Michael M. Bornstein
Prof. Dr. Michael M. Bornstein is a trained oral surgeon and was appointed Professor and Chair of the Department of Oral Health & Medicine at the University Center for Dental Medicine Basel (UZB) of the University of Basel, Switzerland in January 2020. Since April 2020 he is also head of Research at the UZB. From 2016-2019 he was Clinical Professor in Oral and Maxillofacial Radiology at the Faculty of Dentistry, The University of Hong Kong, Hong Kong SAR, China, and also served as Associate Dean of Research and Innovation. He currently is a Visiting Professor at the OMFS-IMPATH Research Group, Department of Imaging and Pathology, University of Leuven, Belgium, and since January 2020 an Honorary Professor in the Faculty of Dentistry, The University of Hong Kong. His fields of research include cone beam computed tomography (CBCT) in clinical dental practice, stomatology/oral medicine, GBR procedures and dental implants. He has published 190 original articles and is the author/co-author of numerous case reports, review articles, and book chapters.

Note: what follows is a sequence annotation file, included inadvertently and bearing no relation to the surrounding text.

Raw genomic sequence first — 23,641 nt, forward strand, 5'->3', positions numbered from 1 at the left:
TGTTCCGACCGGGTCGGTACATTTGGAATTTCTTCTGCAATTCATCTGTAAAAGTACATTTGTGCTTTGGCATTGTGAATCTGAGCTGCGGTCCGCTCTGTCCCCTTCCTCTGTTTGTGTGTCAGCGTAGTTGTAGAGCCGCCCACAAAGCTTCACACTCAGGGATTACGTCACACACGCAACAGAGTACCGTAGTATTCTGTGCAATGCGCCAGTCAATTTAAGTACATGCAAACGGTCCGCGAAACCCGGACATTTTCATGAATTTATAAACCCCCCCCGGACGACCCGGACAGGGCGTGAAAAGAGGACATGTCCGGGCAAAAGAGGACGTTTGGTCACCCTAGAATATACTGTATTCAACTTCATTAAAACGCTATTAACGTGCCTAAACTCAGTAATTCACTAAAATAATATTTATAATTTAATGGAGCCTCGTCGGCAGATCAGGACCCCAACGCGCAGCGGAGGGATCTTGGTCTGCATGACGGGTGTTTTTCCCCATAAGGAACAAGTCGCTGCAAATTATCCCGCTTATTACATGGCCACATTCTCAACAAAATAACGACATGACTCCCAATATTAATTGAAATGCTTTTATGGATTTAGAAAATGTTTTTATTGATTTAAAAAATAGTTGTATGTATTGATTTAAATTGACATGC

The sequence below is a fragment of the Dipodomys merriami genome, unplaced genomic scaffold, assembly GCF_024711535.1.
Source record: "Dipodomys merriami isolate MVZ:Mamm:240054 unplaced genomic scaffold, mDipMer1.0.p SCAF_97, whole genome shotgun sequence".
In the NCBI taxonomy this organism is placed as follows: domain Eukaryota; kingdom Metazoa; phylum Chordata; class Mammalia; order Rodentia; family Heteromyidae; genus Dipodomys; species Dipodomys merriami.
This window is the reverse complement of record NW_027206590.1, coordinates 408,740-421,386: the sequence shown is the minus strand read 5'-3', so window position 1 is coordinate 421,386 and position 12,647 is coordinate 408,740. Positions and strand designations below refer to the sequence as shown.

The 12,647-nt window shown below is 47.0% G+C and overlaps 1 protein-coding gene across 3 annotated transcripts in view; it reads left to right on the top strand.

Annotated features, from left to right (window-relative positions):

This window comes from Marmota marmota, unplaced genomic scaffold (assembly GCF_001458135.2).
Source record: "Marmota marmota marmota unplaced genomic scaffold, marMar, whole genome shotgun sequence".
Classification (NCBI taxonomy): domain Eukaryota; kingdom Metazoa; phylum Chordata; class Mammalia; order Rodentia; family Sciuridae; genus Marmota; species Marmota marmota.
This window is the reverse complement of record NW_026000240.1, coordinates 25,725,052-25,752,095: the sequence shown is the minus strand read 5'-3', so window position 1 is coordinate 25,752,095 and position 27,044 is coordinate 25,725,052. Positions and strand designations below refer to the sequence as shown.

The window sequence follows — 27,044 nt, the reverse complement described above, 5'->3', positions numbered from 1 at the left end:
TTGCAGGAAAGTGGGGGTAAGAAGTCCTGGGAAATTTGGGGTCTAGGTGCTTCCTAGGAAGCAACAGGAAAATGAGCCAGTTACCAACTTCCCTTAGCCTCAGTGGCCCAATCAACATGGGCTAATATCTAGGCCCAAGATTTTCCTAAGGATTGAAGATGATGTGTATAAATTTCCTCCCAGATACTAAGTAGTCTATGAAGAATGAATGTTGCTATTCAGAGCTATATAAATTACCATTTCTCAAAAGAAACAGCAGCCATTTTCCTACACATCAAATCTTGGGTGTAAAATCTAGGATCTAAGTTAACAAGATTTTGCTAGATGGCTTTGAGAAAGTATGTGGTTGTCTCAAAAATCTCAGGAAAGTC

From the Editor's Desk
In 2021, the Forum Implantologicum can look back on a history of already more than 15 years. In this time span, the journal has grown in reputation and made an impact in the ITI community. So far, it has been led by three Editors-in-Chief.
From the Editor's Desk
“No matter how extensive or complicated treatment options are, we should always remember that they all serve one purpose - to benefit our patients.”
From the Editor's Desk
The two main goals of dental implant therapy are to restore function and esthetics, that is to enable patients to chew and smile again by replacing missing teeth with titanium or ceramic implants.
From the Editor's Desk
The second feature topic of Forum Implantologicum in 2022 is a critical appraisal of the relevance and impact of occlusion in implant dentistry.
Feature Article
Successful long-term outcomes in implant dentistry require a sufficient amount of bone surrounding the inserted dental implants. Tooth extraction and infectious diseases may cause severe bone resorption with the necessity for horizontal bone augmentation if implant therapy is targeted.